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The OCU warns of two products to which false therapeutic properties are attributed for osteoarthritis and arthritis

The first reason that should lead one to doubt a ‘miracle product’ is that it claims to cure a pathology that has no cure. The Organization of Consumers and Users (OCU) has recently launched a notice about two products that are advertised on different websites and to which therapeutic properties are attributed to combat joint problems derived from osteoarthritis and arthritis. These are Hondrox and Flexumgel. The OCU warns that these products are not medications and have not been regulated, controlled or authorized by any drug agency.

«The origin, composition, quality, efficacy and safety of these products is totally unknown. Consuming them poses a risk to health and a clear deception for consumers’ pockets,” warns the Consumer Organization.

He also assures that the supposed curative properties of these products are “totally false” because “if such effective curative products existed, they would be authorized and marketed through channels regulated by the health authorities. And it is not the case”.

In this sense, it clarifies that behind the pain and inflammation of the joints there is generally a process of wear and tear of the cartilage, whose mission is to act as a shock absorber and prevent friction between the bones. The process of wear and tear of the articular cartilage is what is known as osteoarthritis, which should not be confused with rheumatoid arthritis, which is another disease that also affects the joints and also causes pain and inflammation, but is not due to wear and tear. , but rather an inflammatory process of the joint caused by the immune system itself, which if not stopped ends up damaging the entire joint.

In both cases, these are chronic pathologies, therefore without a cure, which, as they are triggered by different causes, also have different treatments. Pharmacology for arthritis is aimed at addressing the cause of the problem through specific medications that effectively control the process that triggers inflammation. In osteoarthritis, medications are aimed at alleviating the symptoms, since the cause of the disease, cartilage degeneration, cannot be reversed. These drugs are, fundamentally, anti-inflammatory.

How can you identify these ‘miracle products’?

The OCU offers a series of guidelines to take into account to identify ‘miracle products’ on the Internet. First of all, websites selling online products must offer certain information to consumers and users. According to Spanish law, the page must appear:

– Name or corporate name of the company.

– Commercial registry number.

– NIF or CIF.

– Registered office.

– Contact information.

– Terms and Conditions.

– Privacy policy and contact address in case you want to delete, modify, etc. our personal data.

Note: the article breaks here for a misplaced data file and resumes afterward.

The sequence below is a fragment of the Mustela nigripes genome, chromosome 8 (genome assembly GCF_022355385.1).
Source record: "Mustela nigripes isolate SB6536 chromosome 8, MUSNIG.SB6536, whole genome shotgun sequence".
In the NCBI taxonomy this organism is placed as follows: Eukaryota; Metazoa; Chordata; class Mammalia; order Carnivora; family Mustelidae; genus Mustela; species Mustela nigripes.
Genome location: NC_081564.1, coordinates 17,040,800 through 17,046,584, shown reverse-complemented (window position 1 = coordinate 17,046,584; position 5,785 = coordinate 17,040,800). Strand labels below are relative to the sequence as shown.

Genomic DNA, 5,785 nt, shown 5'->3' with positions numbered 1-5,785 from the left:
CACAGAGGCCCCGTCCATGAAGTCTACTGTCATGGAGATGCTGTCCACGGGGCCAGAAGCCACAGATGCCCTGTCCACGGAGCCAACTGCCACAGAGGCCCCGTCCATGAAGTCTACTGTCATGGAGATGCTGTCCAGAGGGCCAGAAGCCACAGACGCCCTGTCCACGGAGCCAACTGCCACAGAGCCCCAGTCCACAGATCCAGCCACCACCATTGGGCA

Consumers points out that, in the case of Hondrox and Flexumgel products, the pages on which they are advertised do not meet any of these requirements. “The fact that information appears such as ‘the terms and conditions of use are governed and interpreted in accordance with the laws of Florida’ is a clear indication that it is an illegal website,” he clarifies.

The OCU also emphasizes that on these websites it is stated that both products have many therapeutic properties such as “regenerative effect on joint tissues”, “restorative effect on the cartilaginous tissue of the joints”, when it is completely false as explained above.

On the other hand, they advertise that they contain ingredients of natural origin, but they are different depending on the website you consult: in some cases they are a mixture of medicinal plants, in others they are completely different medicinal plants, with vitamins or essential oils and glucosamine. and chondroitin.

At the same time, they mix true concepts and notions with false ones. For example, the ingredients that these products claim to contain include glucosamine sulfate or chondroitin sulfate, substances legally marketed in the form of medications used for osteoarthritis of the knee, with other substances that claim to come from natural sources such as “Canadian deer antlers” or “pearl dust.”

Finally, the OCU advises distrusting websites that include supposed testimonials from people who claim to have tried it with excellent results, or from experts who do not exist accompanied by “stolen” photos belonging to profiles of real people who have their image uploaded to the web. .

Regarding prices, ask that you be wary of exaggerated offers. These types of products usually offer discounts of up to 50% on the original price. Furthermore, the sale is not carried out directly through the website, but rather a form is asked to be filled out with the telephone number and name of the buyer with the excuse of being able to contact them later and to provide them with the bank card details. where to make the charge.